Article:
Rotation of sorghum (Sorghum bicolor L. Moench) with sesame (Sesamum indicum L.) in drought prone areas of Zimbabwe has raised concerns on whether these two crops are compatible in the rotational system. This is because sorghum is known to exhibit strong allelopathic effects on both crop and weed species. A greenhouse experiment was conducted to assess the effect of soil incorporated sorghum residues on the emergence and seedling growth of sesame and weeds. The emergence and early seedling growth of sesame and the weed significantly increased with increases in the amount of soil incorporated sorghum residues. Incorporating 27.7 g of the ground sorghum herbage caused a stimulatory effect on the emergence and early seedling growth of the test species. Liquid chromatography-mass spectrometry revealed the presence of 6 probable allelochemicals in sorghum residues, namely, 4-methylaminobutyrate, C16 sphinganine, oleamide, tauroursdeoxycholic acid, pisatin, and anhalonidine. From this study, it can be concluded that dry sorghum residues do not have an inhibitory effect on sesame emergence and growth at mulch rates that retard emergence and growth of weeds.

Research Article

Changes on Sugar and Starch Contents during Seed Development of Synergistic Sweet Corn and Implication on Seed Quality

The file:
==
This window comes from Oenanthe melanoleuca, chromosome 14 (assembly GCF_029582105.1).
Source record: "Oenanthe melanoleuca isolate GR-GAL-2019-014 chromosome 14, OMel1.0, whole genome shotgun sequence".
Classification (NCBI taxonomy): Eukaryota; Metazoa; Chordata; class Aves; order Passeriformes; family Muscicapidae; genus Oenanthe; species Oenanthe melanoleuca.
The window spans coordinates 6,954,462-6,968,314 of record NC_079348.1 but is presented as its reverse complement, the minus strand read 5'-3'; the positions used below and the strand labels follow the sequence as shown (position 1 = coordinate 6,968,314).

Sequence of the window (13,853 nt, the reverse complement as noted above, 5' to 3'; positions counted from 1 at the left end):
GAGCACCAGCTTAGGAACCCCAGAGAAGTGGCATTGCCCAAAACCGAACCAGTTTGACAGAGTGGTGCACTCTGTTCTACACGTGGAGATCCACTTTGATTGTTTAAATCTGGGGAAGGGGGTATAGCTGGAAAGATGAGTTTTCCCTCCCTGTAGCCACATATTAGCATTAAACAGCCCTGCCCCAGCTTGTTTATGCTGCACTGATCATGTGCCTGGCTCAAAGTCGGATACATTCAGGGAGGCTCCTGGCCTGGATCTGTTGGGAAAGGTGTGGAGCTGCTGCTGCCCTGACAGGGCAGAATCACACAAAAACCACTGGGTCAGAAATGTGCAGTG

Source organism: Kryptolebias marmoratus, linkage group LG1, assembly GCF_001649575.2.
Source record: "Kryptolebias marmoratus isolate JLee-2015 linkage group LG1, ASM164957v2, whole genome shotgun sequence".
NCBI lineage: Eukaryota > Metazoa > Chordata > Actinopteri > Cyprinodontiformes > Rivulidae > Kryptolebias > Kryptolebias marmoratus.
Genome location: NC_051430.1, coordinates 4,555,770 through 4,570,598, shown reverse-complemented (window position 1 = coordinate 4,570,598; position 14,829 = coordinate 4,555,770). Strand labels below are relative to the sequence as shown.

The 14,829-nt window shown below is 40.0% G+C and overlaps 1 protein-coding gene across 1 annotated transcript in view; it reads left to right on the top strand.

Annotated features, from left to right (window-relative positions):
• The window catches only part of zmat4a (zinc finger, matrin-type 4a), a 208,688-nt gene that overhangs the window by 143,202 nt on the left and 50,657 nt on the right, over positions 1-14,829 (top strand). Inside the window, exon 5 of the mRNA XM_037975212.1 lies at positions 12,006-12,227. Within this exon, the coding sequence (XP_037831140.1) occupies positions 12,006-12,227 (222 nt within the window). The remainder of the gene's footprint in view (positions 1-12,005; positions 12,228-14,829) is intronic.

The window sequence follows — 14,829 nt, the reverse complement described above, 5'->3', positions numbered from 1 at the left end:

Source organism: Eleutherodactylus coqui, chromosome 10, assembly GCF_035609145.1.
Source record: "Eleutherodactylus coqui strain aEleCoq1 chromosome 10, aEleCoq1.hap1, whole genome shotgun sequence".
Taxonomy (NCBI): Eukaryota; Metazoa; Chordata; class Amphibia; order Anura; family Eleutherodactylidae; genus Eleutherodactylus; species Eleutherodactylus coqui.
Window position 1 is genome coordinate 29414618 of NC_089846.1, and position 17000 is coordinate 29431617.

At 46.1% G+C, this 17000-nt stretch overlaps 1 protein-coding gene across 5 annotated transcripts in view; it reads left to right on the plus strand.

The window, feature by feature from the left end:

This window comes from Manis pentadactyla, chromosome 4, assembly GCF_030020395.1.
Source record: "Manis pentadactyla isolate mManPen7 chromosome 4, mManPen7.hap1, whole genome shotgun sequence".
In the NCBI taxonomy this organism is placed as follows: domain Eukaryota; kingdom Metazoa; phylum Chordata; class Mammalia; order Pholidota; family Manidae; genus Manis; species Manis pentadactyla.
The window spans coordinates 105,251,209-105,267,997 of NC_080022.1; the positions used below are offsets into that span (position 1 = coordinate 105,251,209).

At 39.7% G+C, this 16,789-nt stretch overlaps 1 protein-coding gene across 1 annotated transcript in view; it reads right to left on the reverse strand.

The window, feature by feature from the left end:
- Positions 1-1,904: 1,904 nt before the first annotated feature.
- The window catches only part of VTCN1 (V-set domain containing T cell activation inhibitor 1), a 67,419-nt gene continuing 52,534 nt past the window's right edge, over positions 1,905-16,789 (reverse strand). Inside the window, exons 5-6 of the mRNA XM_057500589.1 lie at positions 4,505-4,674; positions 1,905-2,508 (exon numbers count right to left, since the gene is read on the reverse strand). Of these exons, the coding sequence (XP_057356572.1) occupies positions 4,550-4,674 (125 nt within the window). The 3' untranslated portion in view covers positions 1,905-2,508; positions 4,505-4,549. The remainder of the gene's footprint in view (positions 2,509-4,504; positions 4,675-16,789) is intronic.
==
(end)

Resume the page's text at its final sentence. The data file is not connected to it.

Synergistic sweet corn equipped with multiple-recessive genes encoding sugar synthesis is proposed through hybrid breeding to improve the balance eating quality including flavor, texture, and aroma. However, the drawback on seed quality occurs such as low germination and poor seedling vigor. This study aimed to investigate the changes of carbohydrate contents on seed quality of five sweet corn genotypes differing in the number of equipped recessive genes during seed development. Seeds were sampled at 4-day intervals from 18 to 46 days after pollination (DAP) and analyzed for seed germination, sugar, water-soluble polysaccharide, and starch. Then, their relationships were analyzed by using time series regression analysis. Although there were significant differences among 5 corn genotypes in their seed germination and carbohydrate contents, some genotypes showed responses in similar patterns. The optimal time to harvest seeds was genotype-dependent, which were 38 DAP for triple-recessive gene (btbtsh2sh2wxwx) and single-recessive genes (BtBtsh2sh2WxWx and Sh2Sh2susuWxWx) and 42 DAP for double-recessive genes (BtBtsh2sh2wxwx). The regression analysis revealed that seed germinability could be predicted by total starch content in synergistic sweet corn lines during seed development stages; however, this prediction seemed to be negligible in sweet corn genotypes equipped with a single-recessive gene. Implications and further suggestions for establishing an effective seed production technique and seed quality of synergistic sweet corn are discussed.